• The September 1775 hurricane that struck eastern Newfoundland may yet prove to be Canada's most tragic disaster with a reported 4,000 lives lost and a poorly documented, localized, sudden storm surge reported to be twenty or even thirty feet (six to nine metres!).
  • The Saxby Gale of October 1869 was a tropical cyclone that tracked into New Brunswick near the mouth of the Bay of Fundy during the highest of the year's high astronomic spring tides. The storm surge overtopped all the Bay of Fundy dykes, flooded the downtown business district of Moncton, and flowed onto the streets of Great Village and Maitland in Nova Scotia.
  • The August 1873 hurricane flattened whole forests in Cape Breton Island, drove anchored vessels far inland from the shore, and sank or destroyed over 1,100 vessels, with deaths approaching 600 in the Gulf of St. Lawrence and among the fishing fleet of the Magdalen Islands.


In Newfoundland the ‘August Gales' of 1927 and 1935 spawned folksongs among outport fishers. In 1944 an unnamed serious hurricane spent itself up the spine of Nova Scotia. Carol of 1953, Edna of 1954 and Beth of 1971 are still remembered clearly in some places.

Those who don't learn from
history are doomed to repeat it


Information about such storms go back over the past two hundred fifty years or so. Yet Canada does not have a systematically compiled hurricane climatology nor do we detail the northern ends of the significant hurricanes which we have suffered. There is not even a comprehensive list of the most serious historical hurricanes experienced in Atlantic Canada and no attempt has been made to ‘categorize' our most powerful hurricanes. It is work that is only just beginning.

At one time in the eighteenth and nineteenth centuries, hurricanes used to impose most of their tragedies offshore on vessel crews as they suddenly engulfed unsuspecting and helpless sailing vessels. This is no longer the case with modern radio and satellite warning systems and much more substantial vessels not dependent on the wind for propulsion. It is not the high winds and flying objects (or even the rain) that cause most hurricane deaths, or even the property losses now in North America. It is at the coastline that a hurricane now exercises its fury on humans and their built environment.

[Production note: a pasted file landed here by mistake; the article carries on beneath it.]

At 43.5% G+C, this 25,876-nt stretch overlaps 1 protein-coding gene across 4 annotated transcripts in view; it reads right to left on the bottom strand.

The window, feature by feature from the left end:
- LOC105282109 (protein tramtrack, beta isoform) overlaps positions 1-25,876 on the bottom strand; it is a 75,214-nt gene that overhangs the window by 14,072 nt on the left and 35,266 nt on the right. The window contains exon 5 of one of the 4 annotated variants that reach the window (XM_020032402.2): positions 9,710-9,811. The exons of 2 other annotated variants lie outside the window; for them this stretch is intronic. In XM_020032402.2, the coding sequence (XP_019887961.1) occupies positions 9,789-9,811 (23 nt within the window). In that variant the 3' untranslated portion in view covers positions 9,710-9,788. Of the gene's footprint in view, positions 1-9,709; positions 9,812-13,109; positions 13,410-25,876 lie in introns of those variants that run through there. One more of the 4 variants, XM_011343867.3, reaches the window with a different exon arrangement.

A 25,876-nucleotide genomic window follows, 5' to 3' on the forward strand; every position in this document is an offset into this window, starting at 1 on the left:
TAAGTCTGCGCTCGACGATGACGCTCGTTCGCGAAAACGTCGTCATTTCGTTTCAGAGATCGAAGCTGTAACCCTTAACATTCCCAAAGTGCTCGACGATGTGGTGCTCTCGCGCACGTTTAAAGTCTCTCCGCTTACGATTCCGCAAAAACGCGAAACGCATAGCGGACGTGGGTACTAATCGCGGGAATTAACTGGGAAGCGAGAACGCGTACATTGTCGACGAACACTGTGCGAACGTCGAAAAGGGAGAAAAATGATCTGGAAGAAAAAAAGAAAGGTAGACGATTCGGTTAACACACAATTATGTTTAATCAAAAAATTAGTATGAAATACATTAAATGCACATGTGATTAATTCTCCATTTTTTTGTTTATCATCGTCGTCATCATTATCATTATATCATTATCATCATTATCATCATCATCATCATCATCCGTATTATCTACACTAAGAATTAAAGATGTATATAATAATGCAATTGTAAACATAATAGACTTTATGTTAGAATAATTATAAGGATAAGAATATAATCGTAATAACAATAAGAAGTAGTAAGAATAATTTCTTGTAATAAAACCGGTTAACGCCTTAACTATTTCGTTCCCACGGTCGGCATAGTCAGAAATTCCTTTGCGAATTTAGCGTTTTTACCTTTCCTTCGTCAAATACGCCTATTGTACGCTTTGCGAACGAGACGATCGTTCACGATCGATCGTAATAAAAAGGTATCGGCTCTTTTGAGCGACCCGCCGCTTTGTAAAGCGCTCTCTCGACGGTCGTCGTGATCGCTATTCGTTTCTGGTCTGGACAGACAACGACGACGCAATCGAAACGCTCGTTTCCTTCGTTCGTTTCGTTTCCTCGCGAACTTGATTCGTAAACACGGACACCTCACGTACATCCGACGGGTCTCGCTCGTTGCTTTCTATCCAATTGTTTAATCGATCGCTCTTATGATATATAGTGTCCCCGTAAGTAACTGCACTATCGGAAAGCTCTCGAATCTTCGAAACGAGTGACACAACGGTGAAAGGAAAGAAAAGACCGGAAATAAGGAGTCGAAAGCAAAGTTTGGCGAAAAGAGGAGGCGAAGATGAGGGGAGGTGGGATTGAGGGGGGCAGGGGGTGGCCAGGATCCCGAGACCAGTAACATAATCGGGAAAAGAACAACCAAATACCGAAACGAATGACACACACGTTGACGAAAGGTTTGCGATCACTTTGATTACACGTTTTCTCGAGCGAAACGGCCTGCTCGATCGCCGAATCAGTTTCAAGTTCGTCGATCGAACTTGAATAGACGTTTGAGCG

In North America, and throughout the world, coastlines have been under persistent development pressure with residential and recreational uses dominating the growth along the eastern seaboard of the United States and Canada. Where the developed coastlines are low and flat they are susceptible to storm surge and wave damage during hurricanes. Eastern Canada is not as guilty of this building trend since we have had lower population pressures and because we are regularly disciplined by the significant waves and winds of severe winter storms. We also tend to have more rugged, higher coastlines, save for parts of the Gulf of St. Lawrence; most structures are thus high enough to be safe from a hurricane's waves.

However Hurricane Hortense reminded us that we are not at all immune from the effects of hurricanes along our coastlines. Prevention and planning are by far the easiest and cheapest response. The most susceptible coastline areas can be defined and mapped, development controls for future building should be put in place, just as we do within the floodplains of rivers, and when the next tropical cyclone threatens, local police and fire department officials should know where to evacuate families, or to close roads, to prevent the loss of life. Weather forecasters in the Atmospheric Environment Branch, storm surge modellers in the Department of Fisheries and Oceans, Emergency Measures officials both federally and provincially, police and emergency response organizations, insurance companies, highway engineers, erosion specialists, municipal planners and their Councils, and residents of the Maritimes would all do well to take note of Hortense's warning. —Alan Ruffman

lan Ruffman is a marine geologist and geophysicist and president, Geomarine Associates Ltd. in Halifax. He has become a student of historical hurricanes of Atlantic Canada through his research on the major September 1775 hurricane. He has recently received a modest research contract from the Atmospheric Environment Service to document the 1869 ‘Saxby Gale' and is seeking all accounts of this hurricane. Alan was recently awarded a fellowship at the American Antiquarian Society's Library in Worcester, Massachusetts to further research the 1775 hurricane.

Information graphics:
Windspeed, Force and Damage by Peter Zimmer
Hurricane Gusts by Peter Zimmer
Timeline: Major hurricanes making landfall in Atlantic Canada, 1700-1996 by Peter Zimmer;
Hortense Storm Track, courtesy Geological Survey of Canada (Atlantic), "Hurricane Hortense Strikes Atlantic Nova Scotia: An Examination of Beach Response and Recovery", R.B. Taylor et al.


"Hortense was last year's disaster. It might be another twenty-two years before another real hurricane tests our preparedness. Or it could be this month. Hurricanes are very unpredictable…"